In 1916, Sanger opened the country’s first birth control clinic in Brownsville, Brooklyn. With contraception and abortion illegal in the U.S. at the time, Sanger and her clinic staff provided information to individuals curious about various birth-control methods and options for handling unwanted pregnancies. The circulation of such information was considered obscene and illegal according to the federal Comstock Act, but people sought Sanger’s clinic out regardless. The clinic was shut down after just 10 days for being in violation of the Comstock Act but laid the groundwork for the eventual founding of Planned Parenthood Federation of America—not to mention a 1918 legal ruling that birth control could be used for therapeutic purposes.

Margaret Sanger • Photo: Everett Collection Inc/Alamy.

Women gained the right to vote in the U.S. in 1920. The victory swelled support for women’s rights and ushered in a decade of massive progress for women’s sexual autonomy. Within a few years Sanger had formed the American Birth Control League, the first legal birth control clinic in the U.S., and the Birth Control Clinical Research Bureau in Manhattan. The Birth Control League and Birth Control Clinical Research Bureau merged in 1942 to form the Planned Parenthood Federation of America.

During the Great Depression, an unintended pregnancy could spell calamity for many Americans. Companies eager to tap into that national anxiety found loopholes for selling contraceptives, which were still largely illegal. Terms like “feminine hygiene” were used to market popular suppositories, vaginal jellies and foaming tablets. Other products—like antiseptic douches—were downright dangerous if not sufficiently diluted before use.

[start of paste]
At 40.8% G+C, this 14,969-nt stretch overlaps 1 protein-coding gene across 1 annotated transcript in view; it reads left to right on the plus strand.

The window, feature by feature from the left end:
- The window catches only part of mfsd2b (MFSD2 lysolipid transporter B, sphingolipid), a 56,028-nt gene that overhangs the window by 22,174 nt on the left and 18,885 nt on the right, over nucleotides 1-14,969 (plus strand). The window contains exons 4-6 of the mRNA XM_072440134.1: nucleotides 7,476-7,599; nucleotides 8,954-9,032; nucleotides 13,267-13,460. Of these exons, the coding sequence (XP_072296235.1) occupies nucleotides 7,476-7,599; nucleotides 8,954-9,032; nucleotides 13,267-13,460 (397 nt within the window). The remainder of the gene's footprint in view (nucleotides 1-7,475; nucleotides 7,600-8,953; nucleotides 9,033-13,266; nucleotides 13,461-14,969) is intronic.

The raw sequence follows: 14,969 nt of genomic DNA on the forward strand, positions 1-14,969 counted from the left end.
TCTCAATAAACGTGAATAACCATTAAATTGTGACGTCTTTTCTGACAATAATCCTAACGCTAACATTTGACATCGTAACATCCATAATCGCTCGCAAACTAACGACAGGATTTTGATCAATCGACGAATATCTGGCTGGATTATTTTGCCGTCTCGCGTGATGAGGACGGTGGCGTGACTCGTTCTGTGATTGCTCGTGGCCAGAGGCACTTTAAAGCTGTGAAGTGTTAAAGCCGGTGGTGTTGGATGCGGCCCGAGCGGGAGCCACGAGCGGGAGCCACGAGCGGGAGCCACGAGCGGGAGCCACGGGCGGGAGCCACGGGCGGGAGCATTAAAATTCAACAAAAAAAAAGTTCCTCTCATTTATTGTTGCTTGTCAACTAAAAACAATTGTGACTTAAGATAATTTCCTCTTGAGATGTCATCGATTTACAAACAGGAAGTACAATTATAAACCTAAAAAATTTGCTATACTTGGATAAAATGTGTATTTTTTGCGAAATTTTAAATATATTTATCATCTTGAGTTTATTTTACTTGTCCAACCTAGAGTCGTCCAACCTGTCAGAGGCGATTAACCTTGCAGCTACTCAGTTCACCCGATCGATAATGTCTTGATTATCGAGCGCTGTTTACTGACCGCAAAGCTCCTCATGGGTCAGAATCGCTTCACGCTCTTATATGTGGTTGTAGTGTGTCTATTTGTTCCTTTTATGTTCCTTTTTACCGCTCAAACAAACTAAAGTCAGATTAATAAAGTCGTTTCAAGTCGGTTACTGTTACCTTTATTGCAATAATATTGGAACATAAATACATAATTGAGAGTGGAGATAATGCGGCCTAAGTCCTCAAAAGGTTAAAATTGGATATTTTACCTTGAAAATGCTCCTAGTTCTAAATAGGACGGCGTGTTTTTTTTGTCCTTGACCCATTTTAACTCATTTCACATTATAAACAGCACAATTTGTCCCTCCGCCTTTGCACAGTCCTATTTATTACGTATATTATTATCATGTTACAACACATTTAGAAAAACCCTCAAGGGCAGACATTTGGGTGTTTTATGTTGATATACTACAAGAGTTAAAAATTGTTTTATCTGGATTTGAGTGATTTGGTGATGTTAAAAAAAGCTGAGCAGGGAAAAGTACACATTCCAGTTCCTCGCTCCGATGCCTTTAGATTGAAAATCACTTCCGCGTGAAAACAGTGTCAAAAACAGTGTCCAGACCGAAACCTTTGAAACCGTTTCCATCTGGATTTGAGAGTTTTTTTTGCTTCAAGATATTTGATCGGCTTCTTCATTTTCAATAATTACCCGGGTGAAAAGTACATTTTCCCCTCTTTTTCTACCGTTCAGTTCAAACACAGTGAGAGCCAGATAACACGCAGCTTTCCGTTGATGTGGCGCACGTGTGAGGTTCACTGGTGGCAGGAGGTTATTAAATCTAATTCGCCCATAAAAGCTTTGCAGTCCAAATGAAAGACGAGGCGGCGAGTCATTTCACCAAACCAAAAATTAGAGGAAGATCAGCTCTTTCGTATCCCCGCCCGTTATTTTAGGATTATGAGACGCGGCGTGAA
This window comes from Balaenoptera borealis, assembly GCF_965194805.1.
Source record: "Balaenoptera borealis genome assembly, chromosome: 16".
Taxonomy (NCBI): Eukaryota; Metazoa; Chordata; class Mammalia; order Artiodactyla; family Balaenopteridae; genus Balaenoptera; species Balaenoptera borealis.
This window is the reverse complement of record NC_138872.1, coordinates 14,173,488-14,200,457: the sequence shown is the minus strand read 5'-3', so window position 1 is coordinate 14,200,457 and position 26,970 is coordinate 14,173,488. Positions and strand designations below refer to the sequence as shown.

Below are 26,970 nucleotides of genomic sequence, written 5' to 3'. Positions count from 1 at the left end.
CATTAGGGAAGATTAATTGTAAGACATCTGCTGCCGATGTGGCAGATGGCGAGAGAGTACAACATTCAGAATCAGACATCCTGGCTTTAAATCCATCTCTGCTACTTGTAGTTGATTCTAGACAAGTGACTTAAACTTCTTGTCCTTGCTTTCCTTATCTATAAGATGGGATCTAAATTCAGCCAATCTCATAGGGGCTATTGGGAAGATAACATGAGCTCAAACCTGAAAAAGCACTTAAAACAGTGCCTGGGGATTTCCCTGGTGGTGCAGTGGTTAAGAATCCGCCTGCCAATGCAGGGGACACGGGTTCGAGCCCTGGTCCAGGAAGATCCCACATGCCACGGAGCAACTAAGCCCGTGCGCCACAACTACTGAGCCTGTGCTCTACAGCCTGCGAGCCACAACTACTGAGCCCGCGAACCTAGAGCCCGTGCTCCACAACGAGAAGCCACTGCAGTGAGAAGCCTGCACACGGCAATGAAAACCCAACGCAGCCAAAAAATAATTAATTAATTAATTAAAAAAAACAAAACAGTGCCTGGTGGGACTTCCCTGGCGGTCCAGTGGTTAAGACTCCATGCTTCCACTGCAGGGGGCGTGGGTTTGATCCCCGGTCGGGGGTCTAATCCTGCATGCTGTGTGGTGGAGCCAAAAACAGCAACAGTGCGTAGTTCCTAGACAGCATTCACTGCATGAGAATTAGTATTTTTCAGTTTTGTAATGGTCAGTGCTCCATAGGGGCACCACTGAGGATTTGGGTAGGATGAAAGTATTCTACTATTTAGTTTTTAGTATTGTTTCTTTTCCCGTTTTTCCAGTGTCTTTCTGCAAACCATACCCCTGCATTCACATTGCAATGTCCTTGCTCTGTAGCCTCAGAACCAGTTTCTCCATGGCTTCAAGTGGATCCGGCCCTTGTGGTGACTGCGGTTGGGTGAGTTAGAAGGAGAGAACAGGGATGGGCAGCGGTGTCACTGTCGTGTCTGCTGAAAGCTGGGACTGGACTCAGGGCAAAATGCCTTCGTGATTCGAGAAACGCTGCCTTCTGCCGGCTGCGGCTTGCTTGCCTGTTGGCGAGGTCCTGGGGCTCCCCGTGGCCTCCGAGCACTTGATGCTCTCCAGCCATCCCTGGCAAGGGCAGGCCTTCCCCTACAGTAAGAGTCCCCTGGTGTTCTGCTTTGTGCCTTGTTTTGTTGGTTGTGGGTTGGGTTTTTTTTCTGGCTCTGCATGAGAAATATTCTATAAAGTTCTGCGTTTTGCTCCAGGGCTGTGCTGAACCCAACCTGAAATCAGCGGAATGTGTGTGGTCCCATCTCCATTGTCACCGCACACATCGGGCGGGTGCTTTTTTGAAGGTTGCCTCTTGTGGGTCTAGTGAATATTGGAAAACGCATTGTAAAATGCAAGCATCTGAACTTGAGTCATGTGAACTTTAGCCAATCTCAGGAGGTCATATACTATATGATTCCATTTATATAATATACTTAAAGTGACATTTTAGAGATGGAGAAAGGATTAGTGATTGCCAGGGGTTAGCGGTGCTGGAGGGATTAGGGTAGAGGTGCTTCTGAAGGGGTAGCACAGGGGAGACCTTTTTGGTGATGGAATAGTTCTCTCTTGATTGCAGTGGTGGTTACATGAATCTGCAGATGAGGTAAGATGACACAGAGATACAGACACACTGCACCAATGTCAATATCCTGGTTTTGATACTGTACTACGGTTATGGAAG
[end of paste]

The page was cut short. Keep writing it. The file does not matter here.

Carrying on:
Among the most popular brands of douche at the time was Lysol, which prior to 1953, contained creole—a compound shown to cause burns, inflammation, and—in extreme cases—death. Despite this, douches became the most widely used form of birth control from 1940-1960 as they were inexpensive, available without a doctor’s consent, and commonly made at home. They were also wildly ineffective.

Contraceptive use exploded in the 1950s, with Americans shelling out around $200 million a year on the prevention of pregnancies. With improved condom designs and better education on the shortcomings and potential dangers of douche solutions, “rubbers” caught up to douches in popularity and quickly became the most ubiquitous American birth control method. Despite such obvious public support, pharmaceutical companies and medical institutions took no moves to conduct contraceptive research. Critical funding in the 1950s for the clinical development of the birth control pill instead came from Katharine Dexter McCormick, one of the first women graduates of the Massachusetts Institute of Technology and beneficiary of her late husband’s International Harvester fortune.